28. 29. The Pyramids (cont.) Egypt’s Old Kingdom (pages 50 – 52)
  29. 30. The Pyramids (cont.) <ul><li>At the river, workers loaded the stones onto barges and floated them to the site . </li></ul><ul><li>There, the blocks were unloaded and dragged or pushed up ramps . </li></ul><ul><li>While studying the skies to create pyramids, Egyptians created the 365-day calendar that became the basis for our calendar today . </li></ul>Egypt’s Old Kingdom (pages 50 – 52)
  30. 31. The Pyramids (cont.) <ul><li>The Great Pyramid is the largest pyramid in Egypt . </li></ul><ul><li>It was built for King Khufu and is located near the city of Cairo . </li></ul>Egypt’s Old Kingdom (pages 50 – 52)
  31. 32. Get Ready to Read (cont.) Locating Places <ul><li>Thebes (THEEBZ) </li></ul>Meeting People <ul><li>Ahmose (AHM· OHS ) </li></ul><ul><li>Hatshepsut (hat·SHEHP·soot) </li></ul><ul><li>Thutmose III (thoot·MOH·suh) </li></ul><ul><li>Akhenaton ( AHK ·NAH·tuhn) </li></ul>The Egyptian Empire
  32. 33. Get Ready to Read (cont.) Meeting People <ul><li>Tutankhamen ( TOO ·tang·KAH·muhn) </li></ul><ul><li>Ramses II (RAM· SEEZ ) </li></ul>Building Your Vocabulary <ul><li>tribute (TRIH·byoot) </li></ul><ul><li>incense (IHN· SEHNS ) </li></ul>The Egyptian Empire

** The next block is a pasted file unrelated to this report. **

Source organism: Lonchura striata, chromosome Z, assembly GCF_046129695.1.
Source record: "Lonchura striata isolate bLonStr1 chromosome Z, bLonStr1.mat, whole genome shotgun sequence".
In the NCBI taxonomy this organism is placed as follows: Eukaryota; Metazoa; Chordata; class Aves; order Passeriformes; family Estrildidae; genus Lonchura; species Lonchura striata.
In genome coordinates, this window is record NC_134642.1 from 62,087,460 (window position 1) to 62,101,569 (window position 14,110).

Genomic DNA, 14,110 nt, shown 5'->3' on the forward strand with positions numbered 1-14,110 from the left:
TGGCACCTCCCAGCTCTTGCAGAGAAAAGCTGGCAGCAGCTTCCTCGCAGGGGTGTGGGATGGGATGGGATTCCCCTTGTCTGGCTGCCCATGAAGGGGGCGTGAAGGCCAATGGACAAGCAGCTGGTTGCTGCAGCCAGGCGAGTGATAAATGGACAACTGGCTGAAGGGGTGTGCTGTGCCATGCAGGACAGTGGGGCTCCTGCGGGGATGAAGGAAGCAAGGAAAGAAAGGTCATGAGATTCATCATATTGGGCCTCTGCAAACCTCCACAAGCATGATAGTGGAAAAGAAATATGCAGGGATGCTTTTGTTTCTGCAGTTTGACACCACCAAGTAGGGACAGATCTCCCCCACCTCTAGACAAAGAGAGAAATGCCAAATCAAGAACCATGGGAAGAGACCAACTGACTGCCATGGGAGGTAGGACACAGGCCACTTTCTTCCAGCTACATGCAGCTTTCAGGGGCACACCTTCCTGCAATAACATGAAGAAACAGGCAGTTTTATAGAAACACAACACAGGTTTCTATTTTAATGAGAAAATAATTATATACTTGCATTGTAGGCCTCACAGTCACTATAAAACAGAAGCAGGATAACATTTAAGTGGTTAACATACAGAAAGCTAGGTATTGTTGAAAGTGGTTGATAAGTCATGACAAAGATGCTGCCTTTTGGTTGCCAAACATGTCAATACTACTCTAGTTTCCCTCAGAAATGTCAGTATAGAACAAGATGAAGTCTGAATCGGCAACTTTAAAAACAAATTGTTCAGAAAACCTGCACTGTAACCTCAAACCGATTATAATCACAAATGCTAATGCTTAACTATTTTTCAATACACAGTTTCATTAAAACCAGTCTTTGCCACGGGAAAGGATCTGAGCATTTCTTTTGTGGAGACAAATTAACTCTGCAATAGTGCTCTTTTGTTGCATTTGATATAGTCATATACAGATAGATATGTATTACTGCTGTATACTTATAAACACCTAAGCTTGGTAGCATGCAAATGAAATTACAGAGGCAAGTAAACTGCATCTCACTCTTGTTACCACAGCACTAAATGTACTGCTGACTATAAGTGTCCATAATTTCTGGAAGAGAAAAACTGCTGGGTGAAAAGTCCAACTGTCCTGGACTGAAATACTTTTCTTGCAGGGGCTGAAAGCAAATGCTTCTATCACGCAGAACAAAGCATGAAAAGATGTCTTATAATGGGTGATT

33. 34. The Middle Kingdom <ul><li>Pharaohs lost control of Egypt in about 2300 B.C. </li></ul><ul><li>At that time, a new dynasty of pharaohs created a capital at Thebes. </li></ul><ul><li>This began the Middle Kingdom, a time of stability, prosperity, and achievement. </li></ul>(pages 60 – 61) <ul><li>Egypt took control of other lands and forced conquered people to send tribute, or forced payments. </li></ul>The Egyptian Empire
  34. 35. <ul><li>In this way, Egypt increased its riches. </li></ul>The Middle Kingdom (cont.) <ul><li>During the Middle Kingdom, the arts, literature, and architecture blossomed. </li></ul><ul><li>The Middle Kingdom ended when the Hyksos attacked and conquered Egypt. </li></ul><ul><li>The Hyksos ruled until around 1500 B.C., when the Egyptian prince Ahmose led a revolt to drive the Hyksos out of Egypt. </li></ul>The Egyptian Empire (pages 60 – 61)
  35. 36. The Middle Kingdom (cont.) <ul><li>This artwork with gold inlay from the Middle Kingdom period shows a funeral boat. </li></ul>The Egyptian Empire (pages 60 – 61)